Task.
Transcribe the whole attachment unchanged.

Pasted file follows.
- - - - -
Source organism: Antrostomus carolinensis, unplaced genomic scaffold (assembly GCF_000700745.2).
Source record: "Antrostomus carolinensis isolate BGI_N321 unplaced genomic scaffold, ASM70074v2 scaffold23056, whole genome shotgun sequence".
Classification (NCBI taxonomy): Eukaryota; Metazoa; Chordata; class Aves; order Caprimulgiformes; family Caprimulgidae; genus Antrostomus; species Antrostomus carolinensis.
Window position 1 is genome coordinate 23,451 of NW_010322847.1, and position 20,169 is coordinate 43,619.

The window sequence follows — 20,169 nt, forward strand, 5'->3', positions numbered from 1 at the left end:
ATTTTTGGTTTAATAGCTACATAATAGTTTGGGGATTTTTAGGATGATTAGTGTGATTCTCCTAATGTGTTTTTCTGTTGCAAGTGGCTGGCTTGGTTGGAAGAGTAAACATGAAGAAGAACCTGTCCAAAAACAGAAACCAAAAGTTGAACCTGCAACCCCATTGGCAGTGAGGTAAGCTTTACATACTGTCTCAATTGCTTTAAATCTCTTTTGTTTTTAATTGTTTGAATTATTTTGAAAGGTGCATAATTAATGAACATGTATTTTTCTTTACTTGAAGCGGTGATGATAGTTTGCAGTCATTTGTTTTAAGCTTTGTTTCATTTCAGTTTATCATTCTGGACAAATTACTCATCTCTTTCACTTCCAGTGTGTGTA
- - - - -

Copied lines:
Source organism: Antrostomus carolinensis, unplaced genomic scaffold (assembly GCF_000700745.2).
Source record: "Antrostomus carolinensis isolate BGI_N321 unplaced genomic scaffold, ASM70074v2 scaffold23056, whole genome shotgun sequence".
Classification (NCBI taxonomy): Eukaryota; Metazoa; Chordata; class Aves; order Caprimulgiformes; family Caprimulgidae; genus Antrostomus; species Antrostomus carolinensis.
Window position 1 is genome coordinate 23,451 of NW_010322847.1, and position 20,169 is coordinate 43,619.

The window sequence follows — 20,169 nt, forward strand, 5'->3', positions numbered from 1 at the left end:
ATTTTTGGTTTAATAGCTACATAATAGTTTGGGGATTTTTAGGATGATTAGTGTGATTCTCCTAATGTGTTTTTCTGTTGCAAGTGGCTGGCTTGGTTGGAAGAGTAAACATGAAGAAGAACCTGTCCAAAAACAGAAACCAAAAGTTGAACCTGCAACCCCATTGGCAGTGAGGTAAGCTTTACATACTGTCTCAATTGCTTTAAATCTCTTTTGTTTTTAATTGTTTGAATTATTTTGAAAGGTGCATAATTAATGAACATGTATTTTTCTTTACTTGAAGCGGTGATGATAGTTTGCAGTCATTTGTTTTAAGCTTTGTTTCATTTCAGTTTATCATTCTGGACAAATTACTCATCTCTTTCACTTCCAGTGTGTGTA